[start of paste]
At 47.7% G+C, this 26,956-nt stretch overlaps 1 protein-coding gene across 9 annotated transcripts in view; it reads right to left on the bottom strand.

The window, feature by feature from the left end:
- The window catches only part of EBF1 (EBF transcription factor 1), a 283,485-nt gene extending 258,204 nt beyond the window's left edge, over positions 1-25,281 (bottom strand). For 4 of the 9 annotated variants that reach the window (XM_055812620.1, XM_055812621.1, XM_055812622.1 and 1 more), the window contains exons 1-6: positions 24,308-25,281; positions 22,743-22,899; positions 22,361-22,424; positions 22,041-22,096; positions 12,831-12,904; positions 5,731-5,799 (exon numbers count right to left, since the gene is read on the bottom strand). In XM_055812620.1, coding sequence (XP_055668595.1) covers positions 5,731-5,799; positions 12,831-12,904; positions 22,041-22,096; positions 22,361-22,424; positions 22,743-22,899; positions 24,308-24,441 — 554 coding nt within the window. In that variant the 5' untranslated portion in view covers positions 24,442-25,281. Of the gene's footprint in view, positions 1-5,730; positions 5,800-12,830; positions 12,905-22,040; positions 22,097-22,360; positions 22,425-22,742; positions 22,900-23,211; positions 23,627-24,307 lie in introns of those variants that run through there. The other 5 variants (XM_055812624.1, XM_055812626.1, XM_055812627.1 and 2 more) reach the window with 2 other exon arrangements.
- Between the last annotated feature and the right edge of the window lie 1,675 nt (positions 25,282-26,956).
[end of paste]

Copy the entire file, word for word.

At 47.7% G+C, this 26,956-nt stretch overlaps 1 protein-coding gene across 9 annotated transcripts in view; it reads right to left on the bottom strand.

The window, feature by feature from the left end:
- The window catches only part of EBF1 (EBF transcription factor 1), a 283,485-nt gene extending 258,204 nt beyond the window's left edge, over positions 1-25,281 (bottom strand). For 4 of the 9 annotated variants that reach the window (XM_055812620.1, XM_055812621.1, XM_055812622.1 and 1 more), the window contains exons 1-6: positions 24,308-25,281; positions 22,743-22,899; positions 22,361-22,424; positions 22,041-22,096; positions 12,831-12,904; positions 5,731-5,799 (exon numbers count right to left, since the gene is read on the bottom strand). In XM_055812620.1, coding sequence (XP_055668595.1) covers positions 5,731-5,799; positions 12,831-12,904; positions 22,041-22,096; positions 22,361-22,424; positions 22,743-22,899; positions 24,308-24,441 — 554 coding nt within the window. In that variant the 5' untranslated portion in view covers positions 24,442-25,281. Of the gene's footprint in view, positions 1-5,730; positions 5,800-12,830; positions 12,905-22,040; positions 22,097-22,360; positions 22,425-22,742; positions 22,900-23,211; positions 23,627-24,307 lie in introns of those variants that run through there. The other 5 variants (XM_055812624.1, XM_055812626.1, XM_055812627.1 and 2 more) reach the window with 2 other exon arrangements.
- Between the last annotated feature and the right edge of the window lie 1,675 nt (positions 25,282-26,956).